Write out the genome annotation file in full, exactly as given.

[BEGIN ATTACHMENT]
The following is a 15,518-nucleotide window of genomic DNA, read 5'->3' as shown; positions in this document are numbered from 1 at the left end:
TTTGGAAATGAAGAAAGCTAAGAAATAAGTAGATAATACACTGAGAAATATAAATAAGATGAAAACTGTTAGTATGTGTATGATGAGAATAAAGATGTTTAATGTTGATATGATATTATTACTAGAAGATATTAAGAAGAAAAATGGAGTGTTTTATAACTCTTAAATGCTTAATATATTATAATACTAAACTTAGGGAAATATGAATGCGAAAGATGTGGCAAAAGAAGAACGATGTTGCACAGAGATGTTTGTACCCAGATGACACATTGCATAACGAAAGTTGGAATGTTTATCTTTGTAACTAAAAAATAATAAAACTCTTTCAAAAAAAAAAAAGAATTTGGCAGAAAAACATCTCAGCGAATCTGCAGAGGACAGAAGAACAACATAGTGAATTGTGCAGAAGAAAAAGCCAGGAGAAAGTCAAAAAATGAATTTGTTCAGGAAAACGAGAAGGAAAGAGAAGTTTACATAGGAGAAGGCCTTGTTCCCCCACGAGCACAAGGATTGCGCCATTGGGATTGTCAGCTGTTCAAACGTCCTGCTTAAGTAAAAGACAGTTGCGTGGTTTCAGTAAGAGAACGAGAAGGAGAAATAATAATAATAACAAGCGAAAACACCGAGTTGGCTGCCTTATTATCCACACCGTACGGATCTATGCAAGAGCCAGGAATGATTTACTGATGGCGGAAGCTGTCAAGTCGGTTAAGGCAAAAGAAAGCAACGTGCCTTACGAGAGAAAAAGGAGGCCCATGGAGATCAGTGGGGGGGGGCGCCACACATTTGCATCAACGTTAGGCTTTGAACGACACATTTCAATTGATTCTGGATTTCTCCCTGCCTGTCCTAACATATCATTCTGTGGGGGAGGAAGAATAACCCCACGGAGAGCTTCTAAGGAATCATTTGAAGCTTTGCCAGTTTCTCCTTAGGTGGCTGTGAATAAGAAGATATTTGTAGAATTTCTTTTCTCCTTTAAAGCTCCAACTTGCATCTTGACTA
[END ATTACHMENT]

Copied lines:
The following is a 15,518-nucleotide window of genomic DNA, read 5'->3' as shown; positions in this document are numbered from 1 at the left end:
TTTGGAAATGAAGAAAGCTAAGAAATAAGTAGATAATACACTGAGAAATATAAATAAGATGAAAACTGTTAGTATGTGTATGATGAGAATAAAGATGTTTAATGTTGATATGATATTATTACTAGAAGATATTAAGAAGAAAAATGGAGTGTTTTATAACTCTTAAATGCTTAATATATTATAATACTAAACTTAGGGAAATATGAATGCGAAAGATGTGGCAAAAGAAGAACGATGTTGCACAGAGATGTTTGTACCCAGATGACACATTGCATAACGAAAGTTGGAATGTTTATCTTTGTAACTAAAAAATAATAAAACTCTTTCAAAAAAAAAAAAGAATTTGGCAGAAAAACATCTCAGCGAATCTGCAGAGGACAGAAGAACAACATAGTGAATTGTGCAGAAGAAAAAGCCAGGAGAAAGTCAAAAAATGAATTTGTTCAGGAAAACGAGAAGGAAAGAGAAGTTTACATAGGAGAAGGCCTTGTTCCCCCACGAGCACAAGGATTGCGCCATTGGGATTGTCAGCTGTTCAAACGTCCTGCTTAAGTAAAAGACAGTTGCGTGGTTTCAGTAAGAGAACGAGAAGGAGAAATAATAATAATAACAAGCGAAAACACCGAGTTGGCTGCCTTATTATCCACACCGTACGGATCTATGCAAGAGCCAGGAATGATTTACTGATGGCGGAAGCTGTCAAGTCGGTTAAGGCAAAAGAAAGCAACGTGCCTTACGAGAGAAAAAGGAGGCCCATGGAGATCAGTGGGGGGGGGCGCCACACATTTGCATCAACGTTAGGCTTTGAACGACACATTTCAATTGATTCTGGATTTCTCCCTGCCTGTCCTAACATATCATTCTGTGGGGGAGGAAGAATAACCCCACGGAGAGCTTCTAAGGAATCATTTGAAGCTTTGCCAGTTTCTCCTTAGGTGGCTGTGAATAAGAAGATATTTGTAGAATTTCTTTTCTCCTTTAAAGCTCCAACTTGCATCTTGACTA